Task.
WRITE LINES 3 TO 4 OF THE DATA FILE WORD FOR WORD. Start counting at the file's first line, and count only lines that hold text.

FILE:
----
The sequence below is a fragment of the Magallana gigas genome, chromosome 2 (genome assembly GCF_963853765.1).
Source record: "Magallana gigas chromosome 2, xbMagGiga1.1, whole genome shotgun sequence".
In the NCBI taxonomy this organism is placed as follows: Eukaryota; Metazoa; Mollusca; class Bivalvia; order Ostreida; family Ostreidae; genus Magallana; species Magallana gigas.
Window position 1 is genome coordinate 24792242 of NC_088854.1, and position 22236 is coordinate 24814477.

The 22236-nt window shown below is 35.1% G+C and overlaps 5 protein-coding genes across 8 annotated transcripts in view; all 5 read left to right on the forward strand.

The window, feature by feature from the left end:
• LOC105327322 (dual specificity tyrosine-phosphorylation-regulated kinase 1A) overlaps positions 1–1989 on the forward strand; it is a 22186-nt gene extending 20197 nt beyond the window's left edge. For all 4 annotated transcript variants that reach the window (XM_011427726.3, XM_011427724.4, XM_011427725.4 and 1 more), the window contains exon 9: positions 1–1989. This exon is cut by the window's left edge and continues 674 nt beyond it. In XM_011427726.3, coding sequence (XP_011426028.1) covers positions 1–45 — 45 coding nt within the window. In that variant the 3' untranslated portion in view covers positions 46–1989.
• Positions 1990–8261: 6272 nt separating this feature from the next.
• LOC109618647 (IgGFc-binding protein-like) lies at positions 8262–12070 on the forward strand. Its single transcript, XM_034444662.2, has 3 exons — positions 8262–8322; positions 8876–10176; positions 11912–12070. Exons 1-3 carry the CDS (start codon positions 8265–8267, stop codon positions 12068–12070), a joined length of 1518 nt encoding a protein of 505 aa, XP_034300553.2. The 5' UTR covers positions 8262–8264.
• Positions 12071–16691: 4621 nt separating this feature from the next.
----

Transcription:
In the NCBI taxonomy this organism is placed as follows: Eukaryota; Metazoa; Mollusca; class Bivalvia; order Ostreida; family Ostreidae; genus Magallana; species Magallana gigas.
Window position 1 is genome coordinate 24792242 of NC_088854.1, and position 22236 is coordinate 24814477.